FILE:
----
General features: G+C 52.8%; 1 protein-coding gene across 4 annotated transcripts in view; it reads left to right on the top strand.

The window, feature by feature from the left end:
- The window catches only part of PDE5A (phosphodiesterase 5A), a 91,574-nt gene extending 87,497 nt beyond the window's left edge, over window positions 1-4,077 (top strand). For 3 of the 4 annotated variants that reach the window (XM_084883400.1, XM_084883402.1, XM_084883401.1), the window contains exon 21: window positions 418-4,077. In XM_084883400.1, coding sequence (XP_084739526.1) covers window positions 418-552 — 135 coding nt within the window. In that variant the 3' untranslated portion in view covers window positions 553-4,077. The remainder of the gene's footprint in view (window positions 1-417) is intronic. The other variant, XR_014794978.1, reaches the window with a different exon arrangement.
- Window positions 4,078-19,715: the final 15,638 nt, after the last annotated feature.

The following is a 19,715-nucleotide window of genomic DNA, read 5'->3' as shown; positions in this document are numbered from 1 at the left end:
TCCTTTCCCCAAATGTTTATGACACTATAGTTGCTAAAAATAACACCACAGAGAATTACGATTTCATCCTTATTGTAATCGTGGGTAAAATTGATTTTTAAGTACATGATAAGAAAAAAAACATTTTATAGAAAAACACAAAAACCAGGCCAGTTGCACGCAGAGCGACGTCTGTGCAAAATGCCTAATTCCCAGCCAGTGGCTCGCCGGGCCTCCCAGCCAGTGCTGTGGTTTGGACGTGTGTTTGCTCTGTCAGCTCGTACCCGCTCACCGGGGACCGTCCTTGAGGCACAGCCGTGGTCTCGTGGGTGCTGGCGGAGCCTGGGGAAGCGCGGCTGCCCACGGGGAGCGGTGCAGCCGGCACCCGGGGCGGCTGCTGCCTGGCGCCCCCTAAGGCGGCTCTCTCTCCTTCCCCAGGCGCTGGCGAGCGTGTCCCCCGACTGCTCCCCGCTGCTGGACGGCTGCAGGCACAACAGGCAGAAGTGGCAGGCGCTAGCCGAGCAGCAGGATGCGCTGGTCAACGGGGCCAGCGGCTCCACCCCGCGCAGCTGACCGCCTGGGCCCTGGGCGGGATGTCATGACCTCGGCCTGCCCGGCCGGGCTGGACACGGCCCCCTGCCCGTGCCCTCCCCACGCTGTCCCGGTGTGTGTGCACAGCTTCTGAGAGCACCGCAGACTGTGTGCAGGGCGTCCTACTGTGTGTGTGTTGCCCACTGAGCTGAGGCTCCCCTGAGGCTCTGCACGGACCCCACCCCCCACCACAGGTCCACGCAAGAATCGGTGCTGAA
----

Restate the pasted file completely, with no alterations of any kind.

General features: G+C 52.8%; 1 protein-coding gene across 4 annotated transcripts in view; it reads left to right on the top strand.

The window, feature by feature from the left end:
- The window catches only part of PDE5A (phosphodiesterase 5A), a 91,574-nt gene extending 87,497 nt beyond the window's left edge, over window positions 1-4,077 (top strand). For 3 of the 4 annotated variants that reach the window (XM_084883400.1, XM_084883402.1, XM_084883401.1), the window contains exon 21: window positions 418-4,077. In XM_084883400.1, coding sequence (XP_084739526.1) covers window positions 418-552 — 135 coding nt within the window. In that variant the 3' untranslated portion in view covers window positions 553-4,077. The remainder of the gene's footprint in view (window positions 1-417) is intronic. The other variant, XR_014794978.1, reaches the window with a different exon arrangement.
- Window positions 4,078-19,715: the final 15,638 nt, after the last annotated feature.

The following is a 19,715-nucleotide window of genomic DNA, read 5'->3' as shown; positions in this document are numbered from 1 at the left end:
TCCTTTCCCCAAATGTTTATGACACTATAGTTGCTAAAAATAACACCACAGAGAATTACGATTTCATCCTTATTGTAATCGTGGGTAAAATTGATTTTTAAGTACATGATAAGAAAAAAAACATTTTATAGAAAAACACAAAAACCAGGCCAGTTGCACGCAGAGCGACGTCTGTGCAAAATGCCTAATTCCCAGCCAGTGGCTCGCCGGGCCTCCCAGCCAGTGCTGTGGTTTGGACGTGTGTTTGCTCTGTCAGCTCGTACCCGCTCACCGGGGACCGTCCTTGAGGCACAGCCGTGGTCTCGTGGGTGCTGGCGGAGCCTGGGGAAGCGCGGCTGCCCACGGGGAGCGGTGCAGCCGGCACCCGGGGCGGCTGCTGCCTGGCGCCCCCTAAGGCGGCTCTCTCTCCTTCCCCAGGCGCTGGCGAGCGTGTCCCCCGACTGCTCCCCGCTGCTGGACGGCTGCAGGCACAACAGGCAGAAGTGGCAGGCGCTAGCCGAGCAGCAGGATGCGCTGGTCAACGGGGCCAGCGGCTCCACCCCGCGCAGCTGACCGCCTGGGCCCTGGGCGGGATGTCATGACCTCGGCCTGCCCGGCCGGGCTGGACACGGCCCCCTGCCCGTGCCCTCCCCACGCTGTCCCGGTGTGTGTGCACAGCTTCTGAGAGCACCGCAGACTGTGTGCAGGGCGTCCTACTGTGTGTGTGTTGCCCACTGAGCTGAGGCTCCCCTGAGGCTCTGCACGGACCCCACCCCCCACCACAGGTCCACGCAAGAATCGGTGCTGAA